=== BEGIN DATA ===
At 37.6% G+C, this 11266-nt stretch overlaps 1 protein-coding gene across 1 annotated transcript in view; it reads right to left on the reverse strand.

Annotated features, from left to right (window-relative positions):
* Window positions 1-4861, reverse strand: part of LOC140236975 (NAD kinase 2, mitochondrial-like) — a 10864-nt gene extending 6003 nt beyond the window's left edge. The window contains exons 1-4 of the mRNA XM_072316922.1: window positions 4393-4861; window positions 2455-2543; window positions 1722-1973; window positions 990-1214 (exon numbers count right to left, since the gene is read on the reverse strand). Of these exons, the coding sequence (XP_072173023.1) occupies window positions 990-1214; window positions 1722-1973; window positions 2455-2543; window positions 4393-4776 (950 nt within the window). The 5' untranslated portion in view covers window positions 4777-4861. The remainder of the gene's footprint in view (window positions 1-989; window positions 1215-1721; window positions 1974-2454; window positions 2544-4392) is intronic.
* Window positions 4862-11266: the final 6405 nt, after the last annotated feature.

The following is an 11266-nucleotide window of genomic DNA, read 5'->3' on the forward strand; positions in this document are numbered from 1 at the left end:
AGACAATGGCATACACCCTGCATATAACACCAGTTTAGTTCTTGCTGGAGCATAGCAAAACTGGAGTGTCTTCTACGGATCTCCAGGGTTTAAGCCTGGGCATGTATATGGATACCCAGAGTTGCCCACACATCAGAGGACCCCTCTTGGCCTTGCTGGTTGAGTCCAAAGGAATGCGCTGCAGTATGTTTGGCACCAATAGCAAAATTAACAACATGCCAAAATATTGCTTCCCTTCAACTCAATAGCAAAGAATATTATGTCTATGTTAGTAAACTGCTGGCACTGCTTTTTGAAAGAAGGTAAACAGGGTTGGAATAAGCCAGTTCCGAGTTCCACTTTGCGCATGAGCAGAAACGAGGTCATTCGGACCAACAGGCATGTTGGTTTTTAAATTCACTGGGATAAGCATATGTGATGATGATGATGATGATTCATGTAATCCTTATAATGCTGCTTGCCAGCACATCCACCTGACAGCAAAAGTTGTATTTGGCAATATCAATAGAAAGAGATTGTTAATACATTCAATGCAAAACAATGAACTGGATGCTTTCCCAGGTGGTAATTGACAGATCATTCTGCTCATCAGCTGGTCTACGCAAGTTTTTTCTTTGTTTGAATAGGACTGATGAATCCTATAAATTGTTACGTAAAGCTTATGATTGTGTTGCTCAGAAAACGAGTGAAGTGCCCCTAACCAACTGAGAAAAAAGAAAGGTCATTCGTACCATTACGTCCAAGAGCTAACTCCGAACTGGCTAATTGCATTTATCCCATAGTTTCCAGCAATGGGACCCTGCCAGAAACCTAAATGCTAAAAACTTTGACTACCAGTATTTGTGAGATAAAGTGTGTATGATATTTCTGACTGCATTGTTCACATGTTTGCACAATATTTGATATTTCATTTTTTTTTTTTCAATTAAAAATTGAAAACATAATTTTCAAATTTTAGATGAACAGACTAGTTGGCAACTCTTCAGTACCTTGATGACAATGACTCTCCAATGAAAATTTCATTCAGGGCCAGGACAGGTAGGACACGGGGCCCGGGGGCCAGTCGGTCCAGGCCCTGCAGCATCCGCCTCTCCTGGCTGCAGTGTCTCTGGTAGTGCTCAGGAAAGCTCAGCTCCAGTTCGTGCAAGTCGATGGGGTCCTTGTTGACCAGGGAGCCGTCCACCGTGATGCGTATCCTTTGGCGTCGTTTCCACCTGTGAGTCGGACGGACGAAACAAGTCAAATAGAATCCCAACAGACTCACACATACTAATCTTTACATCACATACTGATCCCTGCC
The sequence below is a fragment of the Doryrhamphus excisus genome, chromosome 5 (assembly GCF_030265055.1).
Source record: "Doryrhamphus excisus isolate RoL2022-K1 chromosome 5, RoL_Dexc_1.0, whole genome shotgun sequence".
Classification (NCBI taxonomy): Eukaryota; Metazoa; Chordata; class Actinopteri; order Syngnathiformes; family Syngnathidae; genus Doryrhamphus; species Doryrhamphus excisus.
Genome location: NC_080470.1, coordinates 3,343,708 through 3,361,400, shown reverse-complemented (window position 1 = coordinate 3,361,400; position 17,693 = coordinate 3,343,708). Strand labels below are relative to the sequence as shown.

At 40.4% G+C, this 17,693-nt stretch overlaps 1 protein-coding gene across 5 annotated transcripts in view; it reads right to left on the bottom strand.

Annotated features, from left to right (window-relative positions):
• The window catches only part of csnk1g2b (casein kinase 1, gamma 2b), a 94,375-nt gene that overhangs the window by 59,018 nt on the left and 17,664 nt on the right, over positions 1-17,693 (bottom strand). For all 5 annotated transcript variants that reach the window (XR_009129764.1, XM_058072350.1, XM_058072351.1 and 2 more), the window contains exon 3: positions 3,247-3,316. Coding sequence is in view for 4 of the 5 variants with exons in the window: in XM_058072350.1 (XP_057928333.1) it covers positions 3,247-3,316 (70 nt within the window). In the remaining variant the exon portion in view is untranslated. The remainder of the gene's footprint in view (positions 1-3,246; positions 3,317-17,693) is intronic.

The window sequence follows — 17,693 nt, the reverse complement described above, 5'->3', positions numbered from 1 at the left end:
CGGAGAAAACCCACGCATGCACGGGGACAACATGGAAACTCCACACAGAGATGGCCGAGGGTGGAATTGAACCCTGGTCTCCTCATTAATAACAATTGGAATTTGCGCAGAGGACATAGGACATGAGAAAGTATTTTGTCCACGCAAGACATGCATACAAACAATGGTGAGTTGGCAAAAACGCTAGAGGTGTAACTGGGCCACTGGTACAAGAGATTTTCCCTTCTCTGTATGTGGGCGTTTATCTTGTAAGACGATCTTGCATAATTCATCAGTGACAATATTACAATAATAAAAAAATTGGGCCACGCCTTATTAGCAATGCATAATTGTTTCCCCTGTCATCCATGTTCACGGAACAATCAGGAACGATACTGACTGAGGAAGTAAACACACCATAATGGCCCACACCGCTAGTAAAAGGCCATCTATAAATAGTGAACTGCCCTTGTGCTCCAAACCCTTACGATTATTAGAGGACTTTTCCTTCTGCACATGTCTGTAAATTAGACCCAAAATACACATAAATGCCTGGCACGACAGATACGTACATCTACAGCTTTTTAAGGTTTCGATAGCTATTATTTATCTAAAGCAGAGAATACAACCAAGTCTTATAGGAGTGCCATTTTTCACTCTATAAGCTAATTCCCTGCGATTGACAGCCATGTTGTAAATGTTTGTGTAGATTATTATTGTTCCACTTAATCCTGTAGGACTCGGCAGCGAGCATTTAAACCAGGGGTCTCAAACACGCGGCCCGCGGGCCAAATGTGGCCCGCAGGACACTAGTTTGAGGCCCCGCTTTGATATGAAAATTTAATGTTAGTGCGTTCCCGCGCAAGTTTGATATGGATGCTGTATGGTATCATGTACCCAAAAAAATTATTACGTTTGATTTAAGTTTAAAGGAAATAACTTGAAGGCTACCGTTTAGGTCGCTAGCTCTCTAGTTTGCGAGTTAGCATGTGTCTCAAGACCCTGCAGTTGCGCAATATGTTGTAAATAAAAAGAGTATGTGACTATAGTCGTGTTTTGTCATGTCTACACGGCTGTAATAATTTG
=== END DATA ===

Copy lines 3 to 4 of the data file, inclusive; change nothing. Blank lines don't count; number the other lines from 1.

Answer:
* Window positions 1-4861, reverse strand: part of LOC140236975 (NAD kinase 2, mitochondrial-like) — a 10864-nt gene extending 6003 nt beyond the window's left edge. The window contains exons 1-4 of the mRNA XM_072316922.1: window positions 4393-4861; window positions 2455-2543; window positions 1722-1973; window positions 990-1214 (exon numbers count right to left, since the gene is read on the reverse strand). Of these exons, the coding sequence (XP_072173023.1) occupies window positions 990-1214; window positions 1722-1973; window positions 2455-2543; window positions 4393-4776 (950 nt within the window). The 5' untranslated portion in view covers window positions 4777-4861. The remainder of the gene's footprint in view (window positions 1-989; window positions 1215-1721; window positions 1974-2454; window positions 2544-4392) is intronic.
* Window positions 4862-11266: the final 6405 nt, after the last annotated feature.